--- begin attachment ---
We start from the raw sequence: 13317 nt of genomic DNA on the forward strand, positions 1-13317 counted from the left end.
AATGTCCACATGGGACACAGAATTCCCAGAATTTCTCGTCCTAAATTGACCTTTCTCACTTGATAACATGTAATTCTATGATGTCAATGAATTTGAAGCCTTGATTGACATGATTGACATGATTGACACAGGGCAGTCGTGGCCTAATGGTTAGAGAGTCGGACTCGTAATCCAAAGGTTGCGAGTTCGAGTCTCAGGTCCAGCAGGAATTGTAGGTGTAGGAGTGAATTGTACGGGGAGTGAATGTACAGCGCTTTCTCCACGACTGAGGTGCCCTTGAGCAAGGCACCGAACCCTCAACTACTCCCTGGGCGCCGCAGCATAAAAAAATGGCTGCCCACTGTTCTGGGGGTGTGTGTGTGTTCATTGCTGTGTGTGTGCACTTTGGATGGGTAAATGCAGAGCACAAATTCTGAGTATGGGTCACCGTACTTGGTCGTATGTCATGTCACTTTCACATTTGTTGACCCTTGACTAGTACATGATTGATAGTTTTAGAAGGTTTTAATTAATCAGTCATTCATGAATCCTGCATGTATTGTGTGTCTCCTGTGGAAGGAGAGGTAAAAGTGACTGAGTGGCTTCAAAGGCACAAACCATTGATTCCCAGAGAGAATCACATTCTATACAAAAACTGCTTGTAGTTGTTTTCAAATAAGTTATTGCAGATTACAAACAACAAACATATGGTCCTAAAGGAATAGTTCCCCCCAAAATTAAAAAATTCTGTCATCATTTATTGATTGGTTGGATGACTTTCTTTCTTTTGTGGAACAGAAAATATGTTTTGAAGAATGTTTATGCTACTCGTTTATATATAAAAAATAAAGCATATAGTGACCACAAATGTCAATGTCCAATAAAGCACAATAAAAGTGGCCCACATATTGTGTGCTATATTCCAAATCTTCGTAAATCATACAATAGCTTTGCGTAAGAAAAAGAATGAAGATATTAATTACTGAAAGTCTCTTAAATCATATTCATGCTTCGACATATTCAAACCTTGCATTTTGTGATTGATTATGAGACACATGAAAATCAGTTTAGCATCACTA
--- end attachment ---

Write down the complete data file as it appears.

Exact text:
We start from the raw sequence: 13317 nt of genomic DNA on the forward strand, positions 1-13317 counted from the left end.
AATGTCCACATGGGACACAGAATTCCCAGAATTTCTCGTCCTAAATTGACCTTTCTCACTTGATAACATGTAATTCTATGATGTCAATGAATTTGAAGCCTTGATTGACATGATTGACATGATTGACACAGGGCAGTCGTGGCCTAATGGTTAGAGAGTCGGACTCGTAATCCAAAGGTTGCGAGTTCGAGTCTCAGGTCCAGCAGGAATTGTAGGTGTAGGAGTGAATTGTACGGGGAGTGAATGTACAGCGCTTTCTCCACGACTGAGGTGCCCTTGAGCAAGGCACCGAACCCTCAACTACTCCCTGGGCGCCGCAGCATAAAAAAATGGCTGCCCACTGTTCTGGGGGTGTGTGTGTGTTCATTGCTGTGTGTGTGCACTTTGGATGGGTAAATGCAGAGCACAAATTCTGAGTATGGGTCACCGTACTTGGTCGTATGTCATGTCACTTTCACATTTGTTGACCCTTGACTAGTACATGATTGATAGTTTTAGAAGGTTTTAATTAATCAGTCATTCATGAATCCTGCATGTATTGTGTGTCTCCTGTGGAAGGAGAGGTAAAAGTGACTGAGTGGCTTCAAAGGCACAAACCATTGATTCCCAGAGAGAATCACATTCTATACAAAAACTGCTTGTAGTTGTTTTCAAATAAGTTATTGCAGATTACAAACAACAAACATATGGTCCTAAAGGAATAGTTCCCCCCAAAATTAAAAAATTCTGTCATCATTTATTGATTGGTTGGATGACTTTCTTTCTTTTGTGGAACAGAAAATATGTTTTGAAGAATGTTTATGCTACTCGTTTATATATAAAAAATAAAGCATATAGTGACCACAAATGTCAATGTCCAATAAAGCACAATAAAAGTGGCCCACATATTGTGTGCTATATTCCAAATCTTCGTAAATCATACAATAGCTTTGCGTAAGAAAAAGAATGAAGATATTAATTACTGAAAGTCTCTTAAATCATATTCATGCTTCGACATATTCAAACCTTGCATTTTGTGATTGATTATGAGACACATGAAAATCAGTTTAGCATCACTA